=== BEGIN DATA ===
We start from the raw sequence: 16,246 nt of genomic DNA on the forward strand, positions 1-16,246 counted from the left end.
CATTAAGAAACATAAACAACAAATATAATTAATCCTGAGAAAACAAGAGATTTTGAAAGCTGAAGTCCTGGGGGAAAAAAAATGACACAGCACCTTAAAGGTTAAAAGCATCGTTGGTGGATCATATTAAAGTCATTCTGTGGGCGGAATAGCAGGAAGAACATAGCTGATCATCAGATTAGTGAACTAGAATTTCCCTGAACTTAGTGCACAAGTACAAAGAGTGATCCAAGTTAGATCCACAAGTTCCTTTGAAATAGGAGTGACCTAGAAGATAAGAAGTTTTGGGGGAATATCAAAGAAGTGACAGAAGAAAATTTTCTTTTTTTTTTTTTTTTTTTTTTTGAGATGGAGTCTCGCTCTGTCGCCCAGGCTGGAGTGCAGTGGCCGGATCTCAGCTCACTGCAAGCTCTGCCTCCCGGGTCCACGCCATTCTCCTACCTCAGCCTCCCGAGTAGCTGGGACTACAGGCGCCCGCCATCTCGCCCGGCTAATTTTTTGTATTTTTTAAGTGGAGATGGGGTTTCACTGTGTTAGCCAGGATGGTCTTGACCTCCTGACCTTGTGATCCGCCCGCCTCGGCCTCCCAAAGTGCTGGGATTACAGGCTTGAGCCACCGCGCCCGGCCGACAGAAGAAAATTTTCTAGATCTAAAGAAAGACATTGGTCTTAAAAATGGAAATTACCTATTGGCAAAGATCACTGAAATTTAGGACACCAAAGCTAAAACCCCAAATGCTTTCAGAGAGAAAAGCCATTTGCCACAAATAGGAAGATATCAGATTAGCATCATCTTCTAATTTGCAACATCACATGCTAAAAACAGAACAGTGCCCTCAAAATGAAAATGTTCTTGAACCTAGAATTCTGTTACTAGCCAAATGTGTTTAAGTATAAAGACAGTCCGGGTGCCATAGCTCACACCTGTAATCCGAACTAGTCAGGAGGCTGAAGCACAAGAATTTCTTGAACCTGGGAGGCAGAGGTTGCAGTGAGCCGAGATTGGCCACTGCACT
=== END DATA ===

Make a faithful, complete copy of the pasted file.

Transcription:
We start from the raw sequence: 16,246 nt of genomic DNA on the forward strand, positions 1-16,246 counted from the left end.
CATTAAGAAACATAAACAACAAATATAATTAATCCTGAGAAAACAAGAGATTTTGAAAGCTGAAGTCCTGGGGGAAAAAAAATGACACAGCACCTTAAAGGTTAAAAGCATCGTTGGTGGATCATATTAAAGTCATTCTGTGGGCGGAATAGCAGGAAGAACATAGCTGATCATCAGATTAGTGAACTAGAATTTCCCTGAACTTAGTGCACAAGTACAAAGAGTGATCCAAGTTAGATCCACAAGTTCCTTTGAAATAGGAGTGACCTAGAAGATAAGAAGTTTTGGGGGAATATCAAAGAAGTGACAGAAGAAAATTTTCTTTTTTTTTTTTTTTTTTTTTTTGAGATGGAGTCTCGCTCTGTCGCCCAGGCTGGAGTGCAGTGGCCGGATCTCAGCTCACTGCAAGCTCTGCCTCCCGGGTCCACGCCATTCTCCTACCTCAGCCTCCCGAGTAGCTGGGACTACAGGCGCCCGCCATCTCGCCCGGCTAATTTTTTGTATTTTTTAAGTGGAGATGGGGTTTCACTGTGTTAGCCAGGATGGTCTTGACCTCCTGACCTTGTGATCCGCCCGCCTCGGCCTCCCAAAGTGCTGGGATTACAGGCTTGAGCCACCGCGCCCGGCCGACAGAAGAAAATTTTCTAGATCTAAAGAAAGACATTGGTCTTAAAAATGGAAATTACCTATTGGCAAAGATCACTGAAATTTAGGACACCAAAGCTAAAACCCCAAATGCTTTCAGAGAGAAAAGCCATTTGCCACAAATAGGAAGATATCAGATTAGCATCATCTTCTAATTTGCAACATCACATGCTAAAAACAGAACAGTGCCCTCAAAATGAAAATGTTCTTGAACCTAGAATTCTGTTACTAGCCAAATGTGTTTAAGTATAAAGACAGTCCGGGTGCCATAGCTCACACCTGTAATCCGAACTAGTCAGGAGGCTGAAGCACAAGAATTTCTTGAACCTGGGAGGCAGAGGTTGCAGTGAGCCGAGATTGGCCACTGCACT